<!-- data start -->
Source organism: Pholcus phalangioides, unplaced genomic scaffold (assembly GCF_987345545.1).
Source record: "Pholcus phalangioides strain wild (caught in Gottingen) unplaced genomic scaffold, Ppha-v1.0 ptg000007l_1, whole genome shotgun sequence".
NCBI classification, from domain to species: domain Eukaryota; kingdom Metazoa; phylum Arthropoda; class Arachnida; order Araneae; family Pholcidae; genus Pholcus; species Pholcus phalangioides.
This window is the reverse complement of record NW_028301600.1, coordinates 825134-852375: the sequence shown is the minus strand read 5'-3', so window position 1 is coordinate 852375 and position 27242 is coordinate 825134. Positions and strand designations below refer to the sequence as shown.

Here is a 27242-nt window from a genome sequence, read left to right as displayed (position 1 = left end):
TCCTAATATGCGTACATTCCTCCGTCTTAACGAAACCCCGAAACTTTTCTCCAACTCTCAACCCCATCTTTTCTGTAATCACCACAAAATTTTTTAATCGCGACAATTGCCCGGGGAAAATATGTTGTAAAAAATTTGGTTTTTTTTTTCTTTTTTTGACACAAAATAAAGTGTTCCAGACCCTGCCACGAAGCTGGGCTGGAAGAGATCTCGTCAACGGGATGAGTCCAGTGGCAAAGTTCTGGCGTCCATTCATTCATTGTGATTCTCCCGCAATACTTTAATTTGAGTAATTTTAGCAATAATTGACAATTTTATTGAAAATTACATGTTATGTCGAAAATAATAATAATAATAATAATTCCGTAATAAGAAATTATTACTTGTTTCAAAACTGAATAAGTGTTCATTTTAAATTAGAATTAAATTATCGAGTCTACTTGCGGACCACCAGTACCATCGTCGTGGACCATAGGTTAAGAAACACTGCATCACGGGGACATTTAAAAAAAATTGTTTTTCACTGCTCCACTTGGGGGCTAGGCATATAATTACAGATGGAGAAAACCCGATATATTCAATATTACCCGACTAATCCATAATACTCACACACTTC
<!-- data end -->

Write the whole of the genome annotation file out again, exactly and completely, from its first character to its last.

Source organism: Pholcus phalangioides, unplaced genomic scaffold (assembly GCF_987345545.1).
Source record: "Pholcus phalangioides strain wild (caught in Gottingen) unplaced genomic scaffold, Ppha-v1.0 ptg000007l_1, whole genome shotgun sequence".
NCBI classification, from domain to species: domain Eukaryota; kingdom Metazoa; phylum Arthropoda; class Arachnida; order Araneae; family Pholcidae; genus Pholcus; species Pholcus phalangioides.
This window is the reverse complement of record NW_028301600.1, coordinates 825134-852375: the sequence shown is the minus strand read 5'-3', so window position 1 is coordinate 852375 and position 27242 is coordinate 825134. Positions and strand designations below refer to the sequence as shown.

Here is a 27242-nt window from a genome sequence, read left to right as displayed (position 1 = left end):
TCCTAATATGCGTACATTCCTCCGTCTTAACGAAACCCCGAAACTTTTCTCCAACTCTCAACCCCATCTTTTCTGTAATCACCACAAAATTTTTTAATCGCGACAATTGCCCGGGGAAAATATGTTGTAAAAAATTTGGTTTTTTTTTTCTTTTTTTGACACAAAATAAAGTGTTCCAGACCCTGCCACGAAGCTGGGCTGGAAGAGATCTCGTCAACGGGATGAGTCCAGTGGCAAAGTTCTGGCGTCCATTCATTCATTGTGATTCTCCCGCAATACTTTAATTTGAGTAATTTTAGCAATAATTGACAATTTTATTGAAAATTACATGTTATGTCGAAAATAATAATAATAATAATAATTCCGTAATAAGAAATTATTACTTGTTTCAAAACTGAATAAGTGTTCATTTTAAATTAGAATTAAATTATCGAGTCTACTTGCGGACCACCAGTACCATCGTCGTGGACCATAGGTTAAGAAACACTGCATCACGGGGACATTTAAAAAAAATTGTTTTTCACTGCTCCACTTGGGGGCTAGGCATATAATTACAGATGGAGAAAACCCGATATATTCAATATTACCCGACTAATCCATAATACTCACACACTTC